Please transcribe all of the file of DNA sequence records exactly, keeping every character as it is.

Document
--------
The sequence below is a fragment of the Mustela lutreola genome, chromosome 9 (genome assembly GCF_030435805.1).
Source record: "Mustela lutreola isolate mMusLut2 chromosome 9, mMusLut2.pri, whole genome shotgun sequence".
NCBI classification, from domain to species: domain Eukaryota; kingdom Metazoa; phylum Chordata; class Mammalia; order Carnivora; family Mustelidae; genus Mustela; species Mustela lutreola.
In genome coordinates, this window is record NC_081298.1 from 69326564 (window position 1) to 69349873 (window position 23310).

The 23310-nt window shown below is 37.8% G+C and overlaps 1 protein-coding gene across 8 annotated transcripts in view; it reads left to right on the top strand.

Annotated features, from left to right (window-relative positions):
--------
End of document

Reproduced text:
The sequence below is a fragment of the Mustela lutreola genome, chromosome 9 (genome assembly GCF_030435805.1).
Source record: "Mustela lutreola isolate mMusLut2 chromosome 9, mMusLut2.pri, whole genome shotgun sequence".
NCBI classification, from domain to species: domain Eukaryota; kingdom Metazoa; phylum Chordata; class Mammalia; order Carnivora; family Mustelidae; genus Mustela; species Mustela lutreola.
In genome coordinates, this window is record NC_081298.1 from 69326564 (window position 1) to 69349873 (window position 23310).

The 23310-nt window shown below is 37.8% G+C and overlaps 1 protein-coding gene across 8 annotated transcripts in view; it reads left to right on the top strand.

Annotated features, from left to right (window-relative positions):